“I’m an atheist,” began Amanda Knief, Government Relations Manager for the Secular Coalition for America, directing a question to President Obama at his townhall today at the University of Maryland, about why he hasn’t rescinded the Bush-era executive order permitting taxpayer-funded organizations to discriminate in hiring based on religion.
I’ve written about this issue for three years; I know that the the Coalition Against Religious Discrimination, of which SCA is a part, is intensely frustrated that Obama has refused to budge on it. Here’s what I wrote just last month, after CARD once again called on Obama to reverse the Bush rule:
Today the Coalition Against Religious Discrimination (CARD) is calling on Obama to honor this week’s anniversary of President Franklin Roosevelt’s signing of an executive order prohibiting racial discrimination by military contractors, by finally putting an end to a Bush-era executive order that permits religious organizations receiving federal grants to discriminate in hiring based on religion. Fifty-two civil liberties, faith, and other organizations signed on to CARD’s letter to the president. . . . members of Congress and of CARD plan to call “for President Obama to restore religious liberty protections in employment law” after President George W. Bush rolled those protections back via executive order in 2002.
I have written about this many times, but I will write it again: Obama promised on the campaign trail in a July 2008 speech in Zanesville, Ohio, to end religious discrimination by recipients of federal faith-based money. After that speech, the campaign got pushback from evangelical leaders, who insisted that they wouldn’t even want federal money if they couldn’t engage in what they call “co-religionist hiring,” that is, the ability to only hire applicants of the same faith, or to refuse employment to someone, like, say, a Muslim or a lesbian. Once in office, Obama backtracked and didn’t reverse the Bush executive order, putting CARD (which includes a number of faith and civil liberties organizations) on a three-year quest to get him to honor his campaign promise.
For several reasons, Obama got his answer to Knief wrong. Here’s what he said:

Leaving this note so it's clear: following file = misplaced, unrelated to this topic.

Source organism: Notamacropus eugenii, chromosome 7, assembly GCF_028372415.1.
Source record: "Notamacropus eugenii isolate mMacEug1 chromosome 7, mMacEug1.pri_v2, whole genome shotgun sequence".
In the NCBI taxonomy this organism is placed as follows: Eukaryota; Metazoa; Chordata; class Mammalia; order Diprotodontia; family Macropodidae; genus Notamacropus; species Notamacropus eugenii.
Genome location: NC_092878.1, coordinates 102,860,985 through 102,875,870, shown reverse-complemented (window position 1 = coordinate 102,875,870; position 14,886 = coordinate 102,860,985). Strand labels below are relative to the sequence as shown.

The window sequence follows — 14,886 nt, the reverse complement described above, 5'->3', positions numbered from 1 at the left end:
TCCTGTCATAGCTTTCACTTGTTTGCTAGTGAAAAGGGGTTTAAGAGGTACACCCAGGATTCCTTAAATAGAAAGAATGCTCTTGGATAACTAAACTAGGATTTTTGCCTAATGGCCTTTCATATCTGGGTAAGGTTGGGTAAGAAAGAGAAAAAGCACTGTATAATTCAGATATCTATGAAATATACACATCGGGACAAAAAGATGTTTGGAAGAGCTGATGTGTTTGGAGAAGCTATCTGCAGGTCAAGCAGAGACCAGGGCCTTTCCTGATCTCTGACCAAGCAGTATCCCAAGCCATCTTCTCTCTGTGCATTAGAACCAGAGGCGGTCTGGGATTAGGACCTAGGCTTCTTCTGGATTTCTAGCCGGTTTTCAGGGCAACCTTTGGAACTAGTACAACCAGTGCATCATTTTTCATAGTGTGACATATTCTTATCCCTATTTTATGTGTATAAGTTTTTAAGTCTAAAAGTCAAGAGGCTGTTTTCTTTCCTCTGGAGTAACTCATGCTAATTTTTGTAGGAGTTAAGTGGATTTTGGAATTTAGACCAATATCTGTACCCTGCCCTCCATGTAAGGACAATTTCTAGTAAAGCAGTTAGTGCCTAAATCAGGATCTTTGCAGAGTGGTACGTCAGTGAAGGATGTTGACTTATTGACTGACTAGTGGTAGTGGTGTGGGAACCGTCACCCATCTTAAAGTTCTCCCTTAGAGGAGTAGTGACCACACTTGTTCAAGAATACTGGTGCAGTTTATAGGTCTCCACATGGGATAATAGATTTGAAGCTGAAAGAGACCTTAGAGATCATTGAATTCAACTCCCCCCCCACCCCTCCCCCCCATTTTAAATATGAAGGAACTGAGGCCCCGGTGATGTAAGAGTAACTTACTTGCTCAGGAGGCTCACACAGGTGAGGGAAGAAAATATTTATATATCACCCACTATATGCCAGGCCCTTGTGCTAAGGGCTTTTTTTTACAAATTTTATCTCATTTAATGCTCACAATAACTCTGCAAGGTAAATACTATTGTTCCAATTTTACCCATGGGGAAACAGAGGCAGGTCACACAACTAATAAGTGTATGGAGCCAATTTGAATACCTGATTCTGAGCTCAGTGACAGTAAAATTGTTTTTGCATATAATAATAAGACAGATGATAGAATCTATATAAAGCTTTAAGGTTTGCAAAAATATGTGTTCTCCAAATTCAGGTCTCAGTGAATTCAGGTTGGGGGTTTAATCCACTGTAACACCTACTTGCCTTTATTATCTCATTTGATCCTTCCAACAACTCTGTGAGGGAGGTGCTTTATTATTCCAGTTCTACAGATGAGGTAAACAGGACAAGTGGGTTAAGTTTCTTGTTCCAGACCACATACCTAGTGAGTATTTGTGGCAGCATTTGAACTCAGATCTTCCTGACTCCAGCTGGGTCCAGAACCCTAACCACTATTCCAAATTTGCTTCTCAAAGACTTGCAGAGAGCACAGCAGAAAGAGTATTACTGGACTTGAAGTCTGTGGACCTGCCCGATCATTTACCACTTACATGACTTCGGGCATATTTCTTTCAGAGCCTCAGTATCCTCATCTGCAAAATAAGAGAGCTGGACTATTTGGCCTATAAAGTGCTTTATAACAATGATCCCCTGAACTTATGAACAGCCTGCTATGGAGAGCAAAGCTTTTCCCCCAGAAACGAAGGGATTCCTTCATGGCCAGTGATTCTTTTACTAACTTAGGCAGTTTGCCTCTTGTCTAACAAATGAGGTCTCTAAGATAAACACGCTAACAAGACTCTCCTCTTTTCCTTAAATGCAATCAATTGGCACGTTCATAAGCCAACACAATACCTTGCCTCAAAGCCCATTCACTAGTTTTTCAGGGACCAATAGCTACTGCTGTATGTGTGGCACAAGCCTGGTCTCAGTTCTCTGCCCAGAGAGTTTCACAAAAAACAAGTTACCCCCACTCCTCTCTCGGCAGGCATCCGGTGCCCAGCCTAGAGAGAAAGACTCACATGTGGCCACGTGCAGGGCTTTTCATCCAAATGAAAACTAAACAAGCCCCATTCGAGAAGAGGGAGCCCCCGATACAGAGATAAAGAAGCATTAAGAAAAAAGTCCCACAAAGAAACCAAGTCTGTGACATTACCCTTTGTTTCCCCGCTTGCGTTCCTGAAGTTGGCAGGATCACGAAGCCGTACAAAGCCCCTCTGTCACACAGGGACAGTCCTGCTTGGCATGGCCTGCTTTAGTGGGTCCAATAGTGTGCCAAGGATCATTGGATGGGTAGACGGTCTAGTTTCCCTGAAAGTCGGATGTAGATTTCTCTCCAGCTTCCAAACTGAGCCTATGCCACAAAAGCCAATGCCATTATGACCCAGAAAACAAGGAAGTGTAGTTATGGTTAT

This is a very difficult issue, but a more narrow one that I think might be implied. It’s very straightforward that people shouldn’t be discriminated against. . . . what has happened is that there has been a carve-out dating back to President Clinton’s presidency for religious organizations in their hiring for particular purposes. This is always a tricky part of the First Amendment. On the one hand, the First Amendment ensures that there’s freedom of religion. On the other hand, we want to make sure that religious bodies are abiding by general laws. Where this issue has come up is in fairly narrow circumstances where, for example, you’ve got a faith-based organization that is providing certain services, they consider part of their mission to be promoting their religious views, but they may have a day care center associated with the organization, or they may be running a food pantry, so then the question is does a Jewish organization have to hire a non-Jewish person as part of that organization? Now, I think that the balance we tried to strike is to say that if you have set up a non-profit that is disassociated from your core religious functions and is out there in the public doing all kinds of work, you have to abide generally with the nondiscrimination hiring practices. On the other hand, if it’s closer to your core functions . . . then you might have more leeway to hire someone who is of that religious faith. . . I think we’ve struck the right balance so far.